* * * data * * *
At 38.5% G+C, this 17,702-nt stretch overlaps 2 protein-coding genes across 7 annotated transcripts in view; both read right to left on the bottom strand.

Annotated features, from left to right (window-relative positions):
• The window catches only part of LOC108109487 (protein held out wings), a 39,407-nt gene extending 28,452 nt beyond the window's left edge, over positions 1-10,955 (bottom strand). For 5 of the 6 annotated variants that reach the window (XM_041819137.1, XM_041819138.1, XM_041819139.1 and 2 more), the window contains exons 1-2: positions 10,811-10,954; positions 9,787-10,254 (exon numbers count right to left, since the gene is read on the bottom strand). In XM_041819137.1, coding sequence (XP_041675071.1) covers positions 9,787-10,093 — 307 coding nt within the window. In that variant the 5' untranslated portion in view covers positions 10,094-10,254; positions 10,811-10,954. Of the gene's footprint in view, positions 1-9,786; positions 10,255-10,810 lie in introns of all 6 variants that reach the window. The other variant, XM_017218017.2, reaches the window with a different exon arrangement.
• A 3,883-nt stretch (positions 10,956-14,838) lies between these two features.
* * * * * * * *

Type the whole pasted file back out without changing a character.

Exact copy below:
At 38.5% G+C, this 17,702-nt stretch overlaps 2 protein-coding genes across 7 annotated transcripts in view; both read right to left on the bottom strand.

Annotated features, from left to right (window-relative positions):
• The window catches only part of LOC108109487 (protein held out wings), a 39,407-nt gene extending 28,452 nt beyond the window's left edge, over positions 1-10,955 (bottom strand). For 5 of the 6 annotated variants that reach the window (XM_041819137.1, XM_041819138.1, XM_041819139.1 and 2 more), the window contains exons 1-2: positions 10,811-10,954; positions 9,787-10,254 (exon numbers count right to left, since the gene is read on the bottom strand). In XM_041819137.1, coding sequence (XP_041675071.1) covers positions 9,787-10,093 — 307 coding nt within the window. In that variant the 5' untranslated portion in view covers positions 10,094-10,254; positions 10,811-10,954. Of the gene's footprint in view, positions 1-9,786; positions 10,255-10,810 lie in introns of all 6 variants that reach the window. The other variant, XM_017218017.2, reaches the window with a different exon arrangement.
• A 3,883-nt stretch (positions 10,956-14,838) lies between these two features.